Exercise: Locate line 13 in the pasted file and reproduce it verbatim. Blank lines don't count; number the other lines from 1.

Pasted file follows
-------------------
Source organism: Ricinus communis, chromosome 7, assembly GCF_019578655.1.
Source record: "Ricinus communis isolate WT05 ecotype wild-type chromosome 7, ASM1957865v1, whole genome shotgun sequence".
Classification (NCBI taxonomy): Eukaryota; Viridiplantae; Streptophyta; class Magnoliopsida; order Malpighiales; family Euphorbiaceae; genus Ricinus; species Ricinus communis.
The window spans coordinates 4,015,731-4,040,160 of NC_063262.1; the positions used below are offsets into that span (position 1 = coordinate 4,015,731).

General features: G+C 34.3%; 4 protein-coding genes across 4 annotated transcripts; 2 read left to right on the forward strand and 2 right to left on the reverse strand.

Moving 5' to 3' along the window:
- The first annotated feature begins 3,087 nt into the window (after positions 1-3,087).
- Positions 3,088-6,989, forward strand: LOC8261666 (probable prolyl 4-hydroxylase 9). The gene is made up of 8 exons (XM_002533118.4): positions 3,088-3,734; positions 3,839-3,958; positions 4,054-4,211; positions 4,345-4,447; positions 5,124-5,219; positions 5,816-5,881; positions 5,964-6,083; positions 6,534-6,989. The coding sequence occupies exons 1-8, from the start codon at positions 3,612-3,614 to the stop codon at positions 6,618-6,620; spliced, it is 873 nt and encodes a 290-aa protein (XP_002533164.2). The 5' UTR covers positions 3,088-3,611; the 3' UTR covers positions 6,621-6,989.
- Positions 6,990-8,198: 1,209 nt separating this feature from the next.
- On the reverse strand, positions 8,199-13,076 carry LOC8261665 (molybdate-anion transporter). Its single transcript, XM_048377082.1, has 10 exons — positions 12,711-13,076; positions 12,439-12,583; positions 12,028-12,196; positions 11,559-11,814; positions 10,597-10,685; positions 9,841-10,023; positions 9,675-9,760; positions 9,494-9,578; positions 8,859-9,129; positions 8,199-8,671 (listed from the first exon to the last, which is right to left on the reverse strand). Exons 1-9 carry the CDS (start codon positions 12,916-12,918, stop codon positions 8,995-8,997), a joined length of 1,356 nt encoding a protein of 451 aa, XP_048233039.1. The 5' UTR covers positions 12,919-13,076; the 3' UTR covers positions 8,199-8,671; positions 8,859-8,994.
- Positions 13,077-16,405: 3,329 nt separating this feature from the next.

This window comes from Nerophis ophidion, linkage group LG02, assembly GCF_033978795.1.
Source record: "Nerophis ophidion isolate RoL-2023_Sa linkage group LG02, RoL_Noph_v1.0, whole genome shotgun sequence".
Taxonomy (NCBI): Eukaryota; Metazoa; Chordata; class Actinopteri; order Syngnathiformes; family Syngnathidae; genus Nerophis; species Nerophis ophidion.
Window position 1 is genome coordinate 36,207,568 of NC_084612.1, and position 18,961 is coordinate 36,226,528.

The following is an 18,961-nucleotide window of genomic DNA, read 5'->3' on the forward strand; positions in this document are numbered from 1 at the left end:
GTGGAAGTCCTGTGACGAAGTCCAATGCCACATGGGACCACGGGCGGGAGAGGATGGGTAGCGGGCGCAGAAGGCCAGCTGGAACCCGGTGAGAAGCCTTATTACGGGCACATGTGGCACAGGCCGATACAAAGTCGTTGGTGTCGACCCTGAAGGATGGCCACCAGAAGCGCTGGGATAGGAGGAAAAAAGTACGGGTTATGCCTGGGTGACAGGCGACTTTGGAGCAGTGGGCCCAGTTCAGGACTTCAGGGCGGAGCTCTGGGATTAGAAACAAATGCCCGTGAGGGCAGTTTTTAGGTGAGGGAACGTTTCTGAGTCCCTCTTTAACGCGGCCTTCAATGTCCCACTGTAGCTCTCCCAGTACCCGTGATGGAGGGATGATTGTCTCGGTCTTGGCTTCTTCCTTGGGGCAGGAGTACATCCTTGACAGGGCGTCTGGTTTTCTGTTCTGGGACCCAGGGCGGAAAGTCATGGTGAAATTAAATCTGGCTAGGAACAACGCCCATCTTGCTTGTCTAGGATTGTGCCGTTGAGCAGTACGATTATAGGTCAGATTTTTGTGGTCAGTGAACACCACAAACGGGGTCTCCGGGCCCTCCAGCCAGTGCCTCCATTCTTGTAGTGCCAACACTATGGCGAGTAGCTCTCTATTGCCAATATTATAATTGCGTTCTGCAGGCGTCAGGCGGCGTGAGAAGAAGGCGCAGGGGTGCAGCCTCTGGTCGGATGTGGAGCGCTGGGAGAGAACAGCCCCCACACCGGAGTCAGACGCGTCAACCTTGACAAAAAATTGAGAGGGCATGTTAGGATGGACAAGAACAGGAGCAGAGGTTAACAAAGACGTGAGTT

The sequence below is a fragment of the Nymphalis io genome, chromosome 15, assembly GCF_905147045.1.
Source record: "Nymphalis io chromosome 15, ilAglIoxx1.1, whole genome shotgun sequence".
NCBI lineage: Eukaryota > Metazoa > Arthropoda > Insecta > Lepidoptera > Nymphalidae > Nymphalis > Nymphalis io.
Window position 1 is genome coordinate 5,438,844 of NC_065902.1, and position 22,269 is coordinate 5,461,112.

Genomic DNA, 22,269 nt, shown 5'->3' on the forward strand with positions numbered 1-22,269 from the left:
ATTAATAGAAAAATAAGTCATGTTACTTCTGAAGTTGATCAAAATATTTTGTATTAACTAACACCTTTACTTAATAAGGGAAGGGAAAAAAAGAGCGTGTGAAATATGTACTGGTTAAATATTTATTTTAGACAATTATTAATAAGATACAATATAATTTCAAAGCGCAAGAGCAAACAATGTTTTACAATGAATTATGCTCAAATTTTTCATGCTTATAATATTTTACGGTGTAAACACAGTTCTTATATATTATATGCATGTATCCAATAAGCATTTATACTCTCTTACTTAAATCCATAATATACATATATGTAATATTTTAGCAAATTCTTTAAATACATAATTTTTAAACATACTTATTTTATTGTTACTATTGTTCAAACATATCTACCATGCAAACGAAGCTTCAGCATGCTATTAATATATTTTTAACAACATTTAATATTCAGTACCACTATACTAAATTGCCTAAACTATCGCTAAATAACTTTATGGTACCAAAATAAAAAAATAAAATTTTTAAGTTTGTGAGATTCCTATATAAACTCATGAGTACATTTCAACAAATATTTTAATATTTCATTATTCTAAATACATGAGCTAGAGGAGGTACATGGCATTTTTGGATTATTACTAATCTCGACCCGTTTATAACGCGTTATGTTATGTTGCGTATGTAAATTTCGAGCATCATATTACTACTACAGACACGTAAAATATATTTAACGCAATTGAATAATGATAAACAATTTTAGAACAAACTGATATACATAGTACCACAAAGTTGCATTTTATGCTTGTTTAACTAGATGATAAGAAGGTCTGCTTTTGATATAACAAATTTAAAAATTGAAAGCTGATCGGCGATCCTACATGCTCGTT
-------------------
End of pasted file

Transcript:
Source record: "Nerophis ophidion isolate RoL-2023_Sa linkage group LG02, RoL_Noph_v1.0, whole genome shotgun sequence".